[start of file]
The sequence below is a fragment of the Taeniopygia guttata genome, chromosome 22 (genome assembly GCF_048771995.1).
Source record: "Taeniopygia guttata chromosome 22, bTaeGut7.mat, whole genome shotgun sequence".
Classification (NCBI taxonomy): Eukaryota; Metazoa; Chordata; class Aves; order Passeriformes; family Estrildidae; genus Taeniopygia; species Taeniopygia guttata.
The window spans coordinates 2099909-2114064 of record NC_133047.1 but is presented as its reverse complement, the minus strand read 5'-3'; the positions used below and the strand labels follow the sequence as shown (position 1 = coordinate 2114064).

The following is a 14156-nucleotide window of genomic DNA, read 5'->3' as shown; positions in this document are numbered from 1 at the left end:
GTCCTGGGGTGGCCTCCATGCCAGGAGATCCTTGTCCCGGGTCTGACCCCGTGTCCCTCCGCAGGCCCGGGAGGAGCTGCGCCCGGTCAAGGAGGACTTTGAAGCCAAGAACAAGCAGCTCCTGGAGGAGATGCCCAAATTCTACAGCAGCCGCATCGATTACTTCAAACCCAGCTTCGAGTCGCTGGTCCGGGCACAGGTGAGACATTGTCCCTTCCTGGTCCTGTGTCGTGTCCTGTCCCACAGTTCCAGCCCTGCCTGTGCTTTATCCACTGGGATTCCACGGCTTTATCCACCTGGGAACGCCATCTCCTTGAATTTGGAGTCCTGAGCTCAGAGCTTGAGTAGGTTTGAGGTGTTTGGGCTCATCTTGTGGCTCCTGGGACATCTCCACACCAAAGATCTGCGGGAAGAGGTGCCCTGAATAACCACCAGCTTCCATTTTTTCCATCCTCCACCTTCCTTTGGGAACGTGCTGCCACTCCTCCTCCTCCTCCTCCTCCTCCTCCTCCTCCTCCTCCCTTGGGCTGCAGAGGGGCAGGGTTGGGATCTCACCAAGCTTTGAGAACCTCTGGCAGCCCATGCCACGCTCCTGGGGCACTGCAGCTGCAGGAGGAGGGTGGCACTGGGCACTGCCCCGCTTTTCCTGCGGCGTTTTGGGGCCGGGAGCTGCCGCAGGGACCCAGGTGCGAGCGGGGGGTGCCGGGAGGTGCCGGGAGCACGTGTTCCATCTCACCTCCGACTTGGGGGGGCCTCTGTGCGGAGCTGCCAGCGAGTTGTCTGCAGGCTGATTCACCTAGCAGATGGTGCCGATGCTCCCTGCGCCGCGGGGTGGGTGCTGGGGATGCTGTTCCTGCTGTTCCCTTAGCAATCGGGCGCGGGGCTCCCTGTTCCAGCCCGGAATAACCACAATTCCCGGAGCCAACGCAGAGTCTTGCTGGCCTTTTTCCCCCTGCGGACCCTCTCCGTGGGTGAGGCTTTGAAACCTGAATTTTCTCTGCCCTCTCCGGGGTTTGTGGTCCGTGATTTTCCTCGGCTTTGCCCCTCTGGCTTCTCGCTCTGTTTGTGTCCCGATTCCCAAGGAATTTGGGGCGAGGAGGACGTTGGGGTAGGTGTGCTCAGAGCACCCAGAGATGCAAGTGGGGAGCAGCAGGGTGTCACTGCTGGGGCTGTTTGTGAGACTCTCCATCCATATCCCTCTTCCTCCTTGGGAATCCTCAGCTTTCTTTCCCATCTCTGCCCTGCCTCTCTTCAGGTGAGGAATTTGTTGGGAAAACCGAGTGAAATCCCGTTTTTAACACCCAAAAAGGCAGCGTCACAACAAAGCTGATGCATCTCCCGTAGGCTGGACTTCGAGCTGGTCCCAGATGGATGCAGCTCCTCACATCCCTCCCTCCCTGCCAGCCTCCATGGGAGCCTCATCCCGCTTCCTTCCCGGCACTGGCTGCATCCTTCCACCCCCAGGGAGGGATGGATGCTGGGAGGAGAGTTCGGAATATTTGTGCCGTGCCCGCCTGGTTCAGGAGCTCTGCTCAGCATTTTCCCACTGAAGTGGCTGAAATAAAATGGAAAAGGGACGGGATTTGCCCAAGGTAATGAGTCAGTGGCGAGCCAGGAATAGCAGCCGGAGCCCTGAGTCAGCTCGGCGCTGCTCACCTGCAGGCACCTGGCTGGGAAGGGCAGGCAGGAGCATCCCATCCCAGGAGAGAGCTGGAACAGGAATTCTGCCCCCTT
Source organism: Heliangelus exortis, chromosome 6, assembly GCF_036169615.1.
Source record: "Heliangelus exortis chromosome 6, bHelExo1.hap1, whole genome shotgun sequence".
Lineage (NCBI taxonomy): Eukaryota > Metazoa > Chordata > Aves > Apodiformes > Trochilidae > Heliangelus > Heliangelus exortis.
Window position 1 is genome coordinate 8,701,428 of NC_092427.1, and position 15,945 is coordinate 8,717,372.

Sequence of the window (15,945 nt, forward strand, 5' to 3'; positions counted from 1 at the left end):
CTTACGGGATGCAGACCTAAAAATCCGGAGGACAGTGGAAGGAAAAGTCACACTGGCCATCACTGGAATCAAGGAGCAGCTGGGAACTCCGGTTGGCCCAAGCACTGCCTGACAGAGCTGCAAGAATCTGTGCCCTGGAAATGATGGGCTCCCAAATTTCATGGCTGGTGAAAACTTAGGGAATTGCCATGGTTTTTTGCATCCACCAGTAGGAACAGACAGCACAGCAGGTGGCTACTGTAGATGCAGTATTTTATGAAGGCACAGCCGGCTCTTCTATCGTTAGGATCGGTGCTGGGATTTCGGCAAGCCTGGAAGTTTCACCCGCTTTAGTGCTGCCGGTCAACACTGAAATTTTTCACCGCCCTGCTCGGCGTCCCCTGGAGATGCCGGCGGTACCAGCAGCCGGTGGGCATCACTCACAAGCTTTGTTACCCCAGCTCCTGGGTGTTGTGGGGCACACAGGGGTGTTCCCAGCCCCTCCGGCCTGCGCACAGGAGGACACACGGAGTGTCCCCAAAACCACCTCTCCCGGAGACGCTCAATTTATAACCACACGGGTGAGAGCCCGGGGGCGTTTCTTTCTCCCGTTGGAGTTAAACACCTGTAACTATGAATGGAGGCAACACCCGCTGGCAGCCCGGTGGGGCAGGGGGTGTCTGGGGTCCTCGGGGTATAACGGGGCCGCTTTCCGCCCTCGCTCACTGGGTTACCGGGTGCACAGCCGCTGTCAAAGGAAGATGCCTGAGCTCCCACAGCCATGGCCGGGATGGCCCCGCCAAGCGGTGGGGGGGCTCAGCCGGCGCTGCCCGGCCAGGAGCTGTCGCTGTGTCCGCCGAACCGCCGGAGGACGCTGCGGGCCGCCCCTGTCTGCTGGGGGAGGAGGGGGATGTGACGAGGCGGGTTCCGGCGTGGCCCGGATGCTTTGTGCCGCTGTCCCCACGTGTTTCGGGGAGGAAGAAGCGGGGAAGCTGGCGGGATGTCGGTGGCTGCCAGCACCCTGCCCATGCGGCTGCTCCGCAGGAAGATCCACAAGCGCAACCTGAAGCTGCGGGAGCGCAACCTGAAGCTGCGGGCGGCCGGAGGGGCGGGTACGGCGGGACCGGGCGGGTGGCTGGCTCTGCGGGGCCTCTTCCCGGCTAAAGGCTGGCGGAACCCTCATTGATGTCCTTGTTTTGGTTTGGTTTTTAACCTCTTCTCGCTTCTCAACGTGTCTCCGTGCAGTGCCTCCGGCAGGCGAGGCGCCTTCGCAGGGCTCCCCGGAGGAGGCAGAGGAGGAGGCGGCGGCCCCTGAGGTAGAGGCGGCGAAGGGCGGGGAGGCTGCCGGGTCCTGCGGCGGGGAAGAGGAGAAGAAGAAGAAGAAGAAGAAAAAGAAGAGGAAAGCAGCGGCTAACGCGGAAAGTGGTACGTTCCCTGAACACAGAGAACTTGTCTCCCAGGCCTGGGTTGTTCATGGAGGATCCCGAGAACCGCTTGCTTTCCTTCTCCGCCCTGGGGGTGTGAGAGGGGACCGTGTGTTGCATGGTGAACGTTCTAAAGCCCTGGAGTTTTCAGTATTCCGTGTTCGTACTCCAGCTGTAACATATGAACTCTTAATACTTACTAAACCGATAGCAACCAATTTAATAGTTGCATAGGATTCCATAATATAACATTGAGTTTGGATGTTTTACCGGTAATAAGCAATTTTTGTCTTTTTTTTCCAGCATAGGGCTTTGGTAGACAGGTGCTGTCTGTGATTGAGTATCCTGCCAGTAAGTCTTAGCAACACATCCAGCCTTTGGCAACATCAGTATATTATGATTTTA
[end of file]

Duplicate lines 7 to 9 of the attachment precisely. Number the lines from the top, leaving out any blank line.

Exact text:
Source organism: Heliangelus exortis, chromosome 6, assembly GCF_036169615.1.
Source record: "Heliangelus exortis chromosome 6, bHelExo1.hap1, whole genome shotgun sequence".
Lineage (NCBI taxonomy): Eukaryota > Metazoa > Chordata > Aves > Apodiformes > Trochilidae > Heliangelus > Heliangelus exortis.